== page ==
An ancient maxim of the law is ignorantia juris non excusat, or ignorance of the law does not excuse. Put another way, it is presumed that the public knows the laws, and a defense of ignorance is typically not allowed. This principle is at the heart of the recent decision by the state supreme court in State v. Miller, ___ N.C. ___, (June 9, 2017). Continue reading
Tag Archives: controlled substances
This session, the General Assembly made some changes to the statute governing the fingerprinting of criminal defendants. Inside and outside the School of Government, people are divided about whether the statute now requires officers to arrest, rather than cite, individuals for misdemeanor marijuana possession offenses. Continue reading →
Today, the court of appeals reversed a defendant’s drug convictions because the indictments identified the controlled substances in question using terms that are widely used to describe the drugs, but that are neither the chemical names listed in the controlled substance schedules nor – according to the court – “trade names” for the drugs. Because more and more drug cases involve pharmaceuticals that have many names, it is worth reviewing the case. Continue reading →
I’ve recently been asked several variants of this question: If a suspect sells drugs to an undercover officer on multiple occasions over a few days or weeks, can the drug quantities involved in each sale be aggregated to reach the trafficking threshold? That led me to spend some time looking at the more general issue of when multiple caches of drugs can be combined. This post lays out the law. Continue reading →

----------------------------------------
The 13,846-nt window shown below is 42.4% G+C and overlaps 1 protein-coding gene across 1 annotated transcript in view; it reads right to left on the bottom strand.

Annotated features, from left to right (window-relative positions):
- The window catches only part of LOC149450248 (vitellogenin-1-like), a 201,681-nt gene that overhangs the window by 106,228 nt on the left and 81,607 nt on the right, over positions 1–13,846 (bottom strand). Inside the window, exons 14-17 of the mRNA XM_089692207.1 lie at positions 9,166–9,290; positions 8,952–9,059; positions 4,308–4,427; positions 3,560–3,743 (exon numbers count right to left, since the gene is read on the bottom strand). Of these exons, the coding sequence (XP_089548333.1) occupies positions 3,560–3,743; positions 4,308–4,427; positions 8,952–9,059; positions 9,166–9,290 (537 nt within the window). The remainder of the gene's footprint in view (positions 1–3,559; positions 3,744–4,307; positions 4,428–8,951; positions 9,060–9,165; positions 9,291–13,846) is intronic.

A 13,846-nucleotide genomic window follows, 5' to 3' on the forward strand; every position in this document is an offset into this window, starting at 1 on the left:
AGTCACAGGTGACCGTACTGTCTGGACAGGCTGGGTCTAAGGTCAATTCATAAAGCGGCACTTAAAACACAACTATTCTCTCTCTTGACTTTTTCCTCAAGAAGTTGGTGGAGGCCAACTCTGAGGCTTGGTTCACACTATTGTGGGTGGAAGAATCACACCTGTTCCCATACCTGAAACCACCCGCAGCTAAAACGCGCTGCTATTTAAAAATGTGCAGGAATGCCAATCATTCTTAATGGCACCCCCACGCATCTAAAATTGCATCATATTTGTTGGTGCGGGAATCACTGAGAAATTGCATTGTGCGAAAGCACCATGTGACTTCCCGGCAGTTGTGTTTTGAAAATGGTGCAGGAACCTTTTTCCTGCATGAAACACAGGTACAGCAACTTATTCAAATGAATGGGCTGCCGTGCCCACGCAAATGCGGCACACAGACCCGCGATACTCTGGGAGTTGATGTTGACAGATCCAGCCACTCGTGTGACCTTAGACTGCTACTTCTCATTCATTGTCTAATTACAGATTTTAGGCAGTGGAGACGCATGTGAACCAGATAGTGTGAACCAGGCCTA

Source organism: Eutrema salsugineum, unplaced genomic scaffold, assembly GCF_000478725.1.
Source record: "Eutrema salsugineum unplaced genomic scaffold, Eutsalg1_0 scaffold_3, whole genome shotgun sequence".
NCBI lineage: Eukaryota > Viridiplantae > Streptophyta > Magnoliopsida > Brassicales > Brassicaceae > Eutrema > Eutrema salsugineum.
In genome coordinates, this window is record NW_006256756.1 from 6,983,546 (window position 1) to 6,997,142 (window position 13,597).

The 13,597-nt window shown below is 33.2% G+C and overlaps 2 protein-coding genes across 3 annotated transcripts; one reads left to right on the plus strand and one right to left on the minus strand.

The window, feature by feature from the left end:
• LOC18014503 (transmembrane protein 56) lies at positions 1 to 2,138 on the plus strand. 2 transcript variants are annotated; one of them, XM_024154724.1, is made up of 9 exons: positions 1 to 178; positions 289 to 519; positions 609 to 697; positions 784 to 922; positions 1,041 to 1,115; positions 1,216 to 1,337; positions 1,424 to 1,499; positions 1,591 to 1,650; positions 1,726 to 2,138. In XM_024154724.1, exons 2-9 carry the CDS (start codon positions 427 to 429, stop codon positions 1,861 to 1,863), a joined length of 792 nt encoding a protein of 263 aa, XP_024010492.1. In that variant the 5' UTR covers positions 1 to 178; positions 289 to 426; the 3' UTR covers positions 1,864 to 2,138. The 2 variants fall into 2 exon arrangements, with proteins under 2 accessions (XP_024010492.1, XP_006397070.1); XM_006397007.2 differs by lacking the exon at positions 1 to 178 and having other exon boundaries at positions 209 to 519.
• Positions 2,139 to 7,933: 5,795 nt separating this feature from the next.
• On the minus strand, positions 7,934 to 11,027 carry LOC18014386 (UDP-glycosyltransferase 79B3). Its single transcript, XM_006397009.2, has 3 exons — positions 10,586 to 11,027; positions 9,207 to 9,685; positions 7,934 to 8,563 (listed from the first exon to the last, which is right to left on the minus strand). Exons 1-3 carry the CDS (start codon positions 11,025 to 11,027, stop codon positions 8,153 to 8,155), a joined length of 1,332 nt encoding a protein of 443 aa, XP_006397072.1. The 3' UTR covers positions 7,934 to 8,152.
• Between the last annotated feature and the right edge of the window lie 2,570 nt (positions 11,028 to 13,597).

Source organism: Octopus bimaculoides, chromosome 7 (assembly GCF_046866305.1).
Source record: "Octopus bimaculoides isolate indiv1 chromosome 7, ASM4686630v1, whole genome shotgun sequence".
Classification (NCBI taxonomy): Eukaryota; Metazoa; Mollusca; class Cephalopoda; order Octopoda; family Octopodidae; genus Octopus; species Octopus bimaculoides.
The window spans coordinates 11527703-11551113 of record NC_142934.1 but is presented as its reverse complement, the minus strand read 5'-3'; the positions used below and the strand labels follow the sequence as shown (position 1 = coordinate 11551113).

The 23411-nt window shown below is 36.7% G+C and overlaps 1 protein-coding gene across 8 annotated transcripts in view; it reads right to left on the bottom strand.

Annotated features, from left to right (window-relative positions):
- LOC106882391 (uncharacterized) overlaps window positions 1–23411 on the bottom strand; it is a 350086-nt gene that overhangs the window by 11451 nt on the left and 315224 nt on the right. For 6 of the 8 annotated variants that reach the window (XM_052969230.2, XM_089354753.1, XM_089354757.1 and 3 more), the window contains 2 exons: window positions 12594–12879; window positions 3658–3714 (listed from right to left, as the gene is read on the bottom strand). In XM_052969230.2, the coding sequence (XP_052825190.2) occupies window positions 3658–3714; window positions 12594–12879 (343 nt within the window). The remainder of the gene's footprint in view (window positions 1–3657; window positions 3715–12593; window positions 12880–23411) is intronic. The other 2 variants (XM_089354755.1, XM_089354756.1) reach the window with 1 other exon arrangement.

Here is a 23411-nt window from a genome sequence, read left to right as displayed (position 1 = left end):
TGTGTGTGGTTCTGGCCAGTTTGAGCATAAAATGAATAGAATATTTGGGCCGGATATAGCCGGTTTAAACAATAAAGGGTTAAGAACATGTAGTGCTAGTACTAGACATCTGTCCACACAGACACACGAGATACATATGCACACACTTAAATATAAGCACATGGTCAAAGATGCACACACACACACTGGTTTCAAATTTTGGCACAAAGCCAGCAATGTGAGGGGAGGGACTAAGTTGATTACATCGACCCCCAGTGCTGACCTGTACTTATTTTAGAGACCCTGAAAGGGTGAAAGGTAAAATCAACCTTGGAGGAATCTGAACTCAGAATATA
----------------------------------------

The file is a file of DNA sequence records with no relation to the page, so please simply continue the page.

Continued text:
When a person is arrested while in possession of drugs and is taken to the jail in handcuffs, may the person properly be convicted of possessing drugs in a confinement facility? The question has divided courts across the country. Last week, a majority of the court of appeals concluded that the answer is yes. State v. Barnes, __ N.C. App. __ (2013) (Ervin, J.) (McGee, J., dissenting).
Facts. The defendant was arrested for DWI, and while he was being processed at the jail, a bag containing 4.05 grams of marijuana fell out of his pants. He was eventually convicted of, inter alia, possession of marijuana at a confinement facility in violation of G.S. 90-95(e)(9).
Mens rea issue. The court first addressed the defendant’s argument that there was insufficient evidence to convict him, as there was no evidence that he intended to bring the drugs to a confinement facility. The court of appeals disagreed, unanimously on this issue, ruling that the offense is a general intent crime, requiring only that the defendant knowingly possessed drugs at a confinement facility, which he did.